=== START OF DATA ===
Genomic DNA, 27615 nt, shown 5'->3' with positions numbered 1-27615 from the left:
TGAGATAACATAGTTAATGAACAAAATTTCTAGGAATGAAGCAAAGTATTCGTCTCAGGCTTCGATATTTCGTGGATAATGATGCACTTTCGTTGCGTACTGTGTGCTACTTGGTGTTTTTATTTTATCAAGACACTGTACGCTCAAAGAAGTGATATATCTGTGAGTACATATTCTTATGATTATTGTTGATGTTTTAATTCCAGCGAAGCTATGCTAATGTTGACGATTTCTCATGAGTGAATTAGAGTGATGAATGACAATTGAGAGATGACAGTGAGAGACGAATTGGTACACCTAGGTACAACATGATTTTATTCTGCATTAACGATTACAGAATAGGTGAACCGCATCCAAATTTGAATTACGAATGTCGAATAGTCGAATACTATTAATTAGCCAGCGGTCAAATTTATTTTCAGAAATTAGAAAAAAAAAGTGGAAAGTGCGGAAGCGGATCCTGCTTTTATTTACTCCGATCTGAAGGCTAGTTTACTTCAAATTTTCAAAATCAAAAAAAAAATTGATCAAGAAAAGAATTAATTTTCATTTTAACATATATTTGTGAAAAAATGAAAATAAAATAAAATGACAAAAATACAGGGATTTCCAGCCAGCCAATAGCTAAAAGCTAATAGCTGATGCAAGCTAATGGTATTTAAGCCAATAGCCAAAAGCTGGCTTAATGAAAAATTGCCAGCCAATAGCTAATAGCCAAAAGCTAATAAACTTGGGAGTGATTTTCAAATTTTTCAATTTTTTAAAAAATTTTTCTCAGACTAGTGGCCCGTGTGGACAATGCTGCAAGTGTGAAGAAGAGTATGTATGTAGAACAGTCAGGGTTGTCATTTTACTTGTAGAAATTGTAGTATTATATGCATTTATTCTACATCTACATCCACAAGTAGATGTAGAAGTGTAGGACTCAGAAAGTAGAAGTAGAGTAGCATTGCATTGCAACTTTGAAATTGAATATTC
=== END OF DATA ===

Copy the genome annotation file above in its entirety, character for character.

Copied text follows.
Genomic DNA, 27615 nt, shown 5'->3' with positions numbered 1-27615 from the left:
TGAGATAACATAGTTAATGAACAAAATTTCTAGGAATGAAGCAAAGTATTCGTCTCAGGCTTCGATATTTCGTGGATAATGATGCACTTTCGTTGCGTACTGTGTGCTACTTGGTGTTTTTATTTTATCAAGACACTGTACGCTCAAAGAAGTGATATATCTGTGAGTACATATTCTTATGATTATTGTTGATGTTTTAATTCCAGCGAAGCTATGCTAATGTTGACGATTTCTCATGAGTGAATTAGAGTGATGAATGACAATTGAGAGATGACAGTGAGAGACGAATTGGTACACCTAGGTACAACATGATTTTATTCTGCATTAACGATTACAGAATAGGTGAACCGCATCCAAATTTGAATTACGAATGTCGAATAGTCGAATACTATTAATTAGCCAGCGGTCAAATTTATTTTCAGAAATTAGAAAAAAAAAGTGGAAAGTGCGGAAGCGGATCCTGCTTTTATTTACTCCGATCTGAAGGCTAGTTTACTTCAAATTTTCAAAATCAAAAAAAAAATTGATCAAGAAAAGAATTAATTTTCATTTTAACATATATTTGTGAAAAAATGAAAATAAAATAAAATGACAAAAATACAGGGATTTCCAGCCAGCCAATAGCTAAAAGCTAATAGCTGATGCAAGCTAATGGTATTTAAGCCAATAGCCAAAAGCTGGCTTAATGAAAAATTGCCAGCCAATAGCTAATAGCCAAAAGCTAATAAACTTGGGAGTGATTTTCAAATTTTTCAATTTTTTAAAAAATTTTTCTCAGACTAGTGGCCCGTGTGGACAATGCTGCAAGTGTGAAGAAGAGTATGTATGTAGAACAGTCAGGGTTGTCATTTTACTTGTAGAAATTGTAGTATTATATGCATTTATTCTACATCTACATCCACAAGTAGATGTAGAAGTGTAGGACTCAGAAAGTAGAAGTAGAGTAGCATTGCATTGCAACTTTGAAATTGAATATTC